A 2x4 Costs How Much? U.S. Inflation Comes In Hot Again In May

Today, the U.S. Labor Department reported that its core consumer price index (CPI) for the month of May increased by a whopping 3.8% on a year-over-year basis. This marks the second month in a row where U.S. inflation has handily beaten expectations, and the numbers are frankly quite big—the sequential inflation readings in both April and May were some of the strongest numbers we have seen since the early 1980s (see the blue line below, with a dot marking today’s report).

(Click on image to enlarge)

Source: U.S. Bureau of Labor Statistics

So, is it time to start worrying about a major inflation breakout in the United States? Probably not.

Strong inflation still largely confined to the same handful of sectors as last month

Last month we noted that almost 80% of the inflation was driven by transitory items. Basically, the nation is experiencing large increases in used car prices (due to semiconductor shortages), and in other categories like airfares and hotel prices, which are recovering from depressed levels as the economy normalizes. This is not the kind of inflation that is likely to persist year after year after year. What was hot this month? Well, used car prices (again), airfares (again), and restaurants (new).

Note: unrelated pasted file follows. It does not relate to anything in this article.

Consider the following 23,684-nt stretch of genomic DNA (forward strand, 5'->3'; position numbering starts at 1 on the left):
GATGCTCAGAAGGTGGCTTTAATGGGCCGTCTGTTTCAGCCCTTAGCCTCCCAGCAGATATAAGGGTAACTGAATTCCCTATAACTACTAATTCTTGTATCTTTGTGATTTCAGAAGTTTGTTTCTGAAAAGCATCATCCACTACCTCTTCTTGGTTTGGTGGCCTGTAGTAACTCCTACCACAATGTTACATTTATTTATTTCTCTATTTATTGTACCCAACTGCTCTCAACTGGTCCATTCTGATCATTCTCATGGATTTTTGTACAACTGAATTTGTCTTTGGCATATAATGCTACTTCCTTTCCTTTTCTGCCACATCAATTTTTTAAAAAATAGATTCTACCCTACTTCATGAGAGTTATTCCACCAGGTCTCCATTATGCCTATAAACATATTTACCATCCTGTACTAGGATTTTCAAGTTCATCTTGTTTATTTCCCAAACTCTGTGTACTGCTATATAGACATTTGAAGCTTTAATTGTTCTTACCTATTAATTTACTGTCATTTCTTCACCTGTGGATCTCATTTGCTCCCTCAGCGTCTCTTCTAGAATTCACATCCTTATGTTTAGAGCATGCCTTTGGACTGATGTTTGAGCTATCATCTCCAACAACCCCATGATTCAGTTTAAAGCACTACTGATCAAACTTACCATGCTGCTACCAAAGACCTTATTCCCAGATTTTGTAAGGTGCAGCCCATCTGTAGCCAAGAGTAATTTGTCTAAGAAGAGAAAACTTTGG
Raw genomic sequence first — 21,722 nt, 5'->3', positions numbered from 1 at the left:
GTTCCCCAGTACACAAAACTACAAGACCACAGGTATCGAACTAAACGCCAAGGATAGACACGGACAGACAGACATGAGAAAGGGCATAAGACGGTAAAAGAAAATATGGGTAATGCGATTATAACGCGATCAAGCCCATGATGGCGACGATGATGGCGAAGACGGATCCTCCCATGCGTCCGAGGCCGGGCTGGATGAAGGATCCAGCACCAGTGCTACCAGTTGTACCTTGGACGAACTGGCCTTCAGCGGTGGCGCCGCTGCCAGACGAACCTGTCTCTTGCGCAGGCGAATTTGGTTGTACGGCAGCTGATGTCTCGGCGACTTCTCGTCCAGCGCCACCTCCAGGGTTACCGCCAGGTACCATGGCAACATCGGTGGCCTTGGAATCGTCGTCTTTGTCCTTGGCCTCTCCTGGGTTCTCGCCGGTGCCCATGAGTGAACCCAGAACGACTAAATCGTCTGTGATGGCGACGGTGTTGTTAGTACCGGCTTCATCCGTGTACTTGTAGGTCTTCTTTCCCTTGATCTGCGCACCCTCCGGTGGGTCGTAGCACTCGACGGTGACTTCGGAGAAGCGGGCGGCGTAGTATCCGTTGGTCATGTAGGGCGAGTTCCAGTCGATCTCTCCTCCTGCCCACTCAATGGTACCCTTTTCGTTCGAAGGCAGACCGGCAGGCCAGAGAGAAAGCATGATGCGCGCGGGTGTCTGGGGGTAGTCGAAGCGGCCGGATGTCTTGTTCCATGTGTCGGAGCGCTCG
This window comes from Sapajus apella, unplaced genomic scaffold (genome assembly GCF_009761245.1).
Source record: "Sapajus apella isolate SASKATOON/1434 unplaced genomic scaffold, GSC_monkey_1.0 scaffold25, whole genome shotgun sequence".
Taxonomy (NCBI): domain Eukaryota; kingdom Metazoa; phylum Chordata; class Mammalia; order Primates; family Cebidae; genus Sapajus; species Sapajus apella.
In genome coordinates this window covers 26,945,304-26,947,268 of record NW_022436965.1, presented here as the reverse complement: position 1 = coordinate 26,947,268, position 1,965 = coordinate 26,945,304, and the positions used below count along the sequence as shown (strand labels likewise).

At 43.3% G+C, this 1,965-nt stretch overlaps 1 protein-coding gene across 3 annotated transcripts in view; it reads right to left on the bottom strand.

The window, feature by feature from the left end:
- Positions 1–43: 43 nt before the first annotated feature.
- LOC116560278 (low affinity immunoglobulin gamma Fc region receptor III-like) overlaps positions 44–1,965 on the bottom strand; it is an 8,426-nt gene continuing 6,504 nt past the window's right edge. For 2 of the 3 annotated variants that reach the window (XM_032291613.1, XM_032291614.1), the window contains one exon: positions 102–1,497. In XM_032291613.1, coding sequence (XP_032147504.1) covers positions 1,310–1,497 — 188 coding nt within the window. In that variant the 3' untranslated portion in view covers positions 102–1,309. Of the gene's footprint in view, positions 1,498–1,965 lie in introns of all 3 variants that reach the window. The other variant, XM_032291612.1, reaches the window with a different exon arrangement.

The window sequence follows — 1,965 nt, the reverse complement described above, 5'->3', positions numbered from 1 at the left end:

Categories like airfares and hotel prices are still running well below their pre-COVID trends, suggesting further strength in the coming months is possible (if not likely). But when looking out to 2022 and beyond, we need to think about inflation more fundamentally.

The basics of inflation: An imbalance between supply and demand

Supply shortages normally resolve themselves over time either by creating an incentive (i.e., a higher price and profit) for businesses that can invest to build out new manufacturing capacity or clear up when whatever event or catalyst that caused the shortage fades away. Here, of course, enters the COVID-19 crisis—marked not only by the enormous dislocations it has imposed on the global economy but also by the historic fiscal stimulus campaigns from governments around the world to keep the economic engine going. As a reminder, inflation is all about too much money chasing too few goods and services.

In the United States, consumer demand was recently supercharged by the $1,400 stimulus checks from the American Rescue Plan. Those checks are unlikely to be repeated. And even if President Joe Biden is able to pass his next stimulus rounds—the American Jobs Plan and American Families Plan—the impact of those bills on the economy is spread over many years, and therefore much less impactful for immediate demand-side risks to inflation.

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Disclosures: These views are subject to change at any time based upon market or other conditions and are current as of the date at the top of the page. The information, analysis, and opinions ...

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